The musical version of Heathers, which ran off-Broadway in 2014, drives this point home rather succinctly in the song "Seventeen (Reprise)" with lyrics that include: "We can be seventeen/Still time to make things right/One day we'll change the world/But let's kick back tonight."
The TV show takes place in 2018, and despite hitting many of the major story beats from the film within the pilot episode, it's a radically different beast. Heather Chandler (Melanie Fields, who is so excellent in this show it's baffling that this is her first major role) is a plus-size, body-positive young woman with a perfectly-curated Instagram account and makeup that even YouTube beauty vloggers would envy. She's also still the worst, albeit in a different way: While 1989 Heather C. criticized girls because of their weight, new Heather C. wouldn't dare — that would be so not body-positive! What would she do? For starters, she would post a picture of a footballer wearing a shirt depicting a symbol of a Native American mascot in order for said footballer to be publicly shamed. She would also then tell that footballer to ask an ultra-Christian conservative if she would "do anal" with him as penance.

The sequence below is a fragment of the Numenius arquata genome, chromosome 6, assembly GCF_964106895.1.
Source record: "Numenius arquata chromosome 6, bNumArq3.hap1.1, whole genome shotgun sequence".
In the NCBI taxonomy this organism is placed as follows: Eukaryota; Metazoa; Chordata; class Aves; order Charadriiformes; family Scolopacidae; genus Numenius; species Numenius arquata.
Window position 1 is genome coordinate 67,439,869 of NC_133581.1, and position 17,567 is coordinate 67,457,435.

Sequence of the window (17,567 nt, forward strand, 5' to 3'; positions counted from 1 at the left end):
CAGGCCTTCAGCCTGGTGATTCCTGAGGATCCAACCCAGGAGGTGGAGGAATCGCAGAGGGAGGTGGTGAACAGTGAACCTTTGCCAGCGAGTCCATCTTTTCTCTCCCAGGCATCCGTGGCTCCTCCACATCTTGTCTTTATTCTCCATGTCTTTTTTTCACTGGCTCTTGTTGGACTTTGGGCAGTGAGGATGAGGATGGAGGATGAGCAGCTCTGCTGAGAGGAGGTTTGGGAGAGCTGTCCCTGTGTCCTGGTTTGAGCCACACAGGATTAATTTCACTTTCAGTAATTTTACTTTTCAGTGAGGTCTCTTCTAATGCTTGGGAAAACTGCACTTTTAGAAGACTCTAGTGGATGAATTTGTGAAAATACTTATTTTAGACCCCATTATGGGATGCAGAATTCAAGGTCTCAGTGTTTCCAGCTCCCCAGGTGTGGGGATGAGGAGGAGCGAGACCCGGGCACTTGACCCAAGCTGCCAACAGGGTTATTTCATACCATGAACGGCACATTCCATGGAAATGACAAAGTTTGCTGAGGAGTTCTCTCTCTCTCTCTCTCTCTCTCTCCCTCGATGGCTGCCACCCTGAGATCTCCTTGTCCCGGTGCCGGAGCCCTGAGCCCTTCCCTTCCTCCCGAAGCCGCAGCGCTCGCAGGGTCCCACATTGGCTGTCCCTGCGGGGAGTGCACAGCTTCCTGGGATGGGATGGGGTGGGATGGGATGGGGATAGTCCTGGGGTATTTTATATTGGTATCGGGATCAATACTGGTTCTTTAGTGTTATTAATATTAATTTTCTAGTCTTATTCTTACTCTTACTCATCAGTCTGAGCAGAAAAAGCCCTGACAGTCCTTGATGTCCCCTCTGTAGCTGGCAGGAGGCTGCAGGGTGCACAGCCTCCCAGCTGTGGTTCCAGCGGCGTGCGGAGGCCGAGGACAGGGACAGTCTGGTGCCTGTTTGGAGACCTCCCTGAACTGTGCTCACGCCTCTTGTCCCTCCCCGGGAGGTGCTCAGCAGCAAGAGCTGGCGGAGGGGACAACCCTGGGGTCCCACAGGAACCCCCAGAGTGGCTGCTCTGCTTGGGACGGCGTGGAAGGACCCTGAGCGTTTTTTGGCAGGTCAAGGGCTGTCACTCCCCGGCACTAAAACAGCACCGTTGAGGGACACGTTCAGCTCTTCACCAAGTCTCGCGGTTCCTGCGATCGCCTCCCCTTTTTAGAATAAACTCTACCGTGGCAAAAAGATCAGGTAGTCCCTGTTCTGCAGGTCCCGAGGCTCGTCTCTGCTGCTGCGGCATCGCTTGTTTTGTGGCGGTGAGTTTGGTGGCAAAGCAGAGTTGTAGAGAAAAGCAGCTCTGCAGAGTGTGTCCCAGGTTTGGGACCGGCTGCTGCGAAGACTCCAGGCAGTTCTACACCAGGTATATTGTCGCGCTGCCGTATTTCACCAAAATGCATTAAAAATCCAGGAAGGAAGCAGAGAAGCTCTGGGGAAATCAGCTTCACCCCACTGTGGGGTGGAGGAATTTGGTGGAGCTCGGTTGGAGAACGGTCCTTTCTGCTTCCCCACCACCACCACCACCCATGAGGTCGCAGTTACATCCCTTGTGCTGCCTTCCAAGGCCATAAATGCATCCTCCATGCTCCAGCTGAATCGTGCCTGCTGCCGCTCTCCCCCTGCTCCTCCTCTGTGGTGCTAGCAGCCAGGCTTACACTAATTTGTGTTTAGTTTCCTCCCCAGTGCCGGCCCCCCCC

The fact that a proudly left-leaning, plus-size woman tries to humiliate a conservative Christian character named "Jesus Julie" sounds like something Tomi Lahren would reference in one of her Final Thoughts videos... which, err, is problematic, no?
The new Heathers are supposed to be cool because they are "different." They are awful because they are radically politically correct and use that political correctness as a way to exact power over meeker students. They are "social justice warriors" in the harshest use of the term.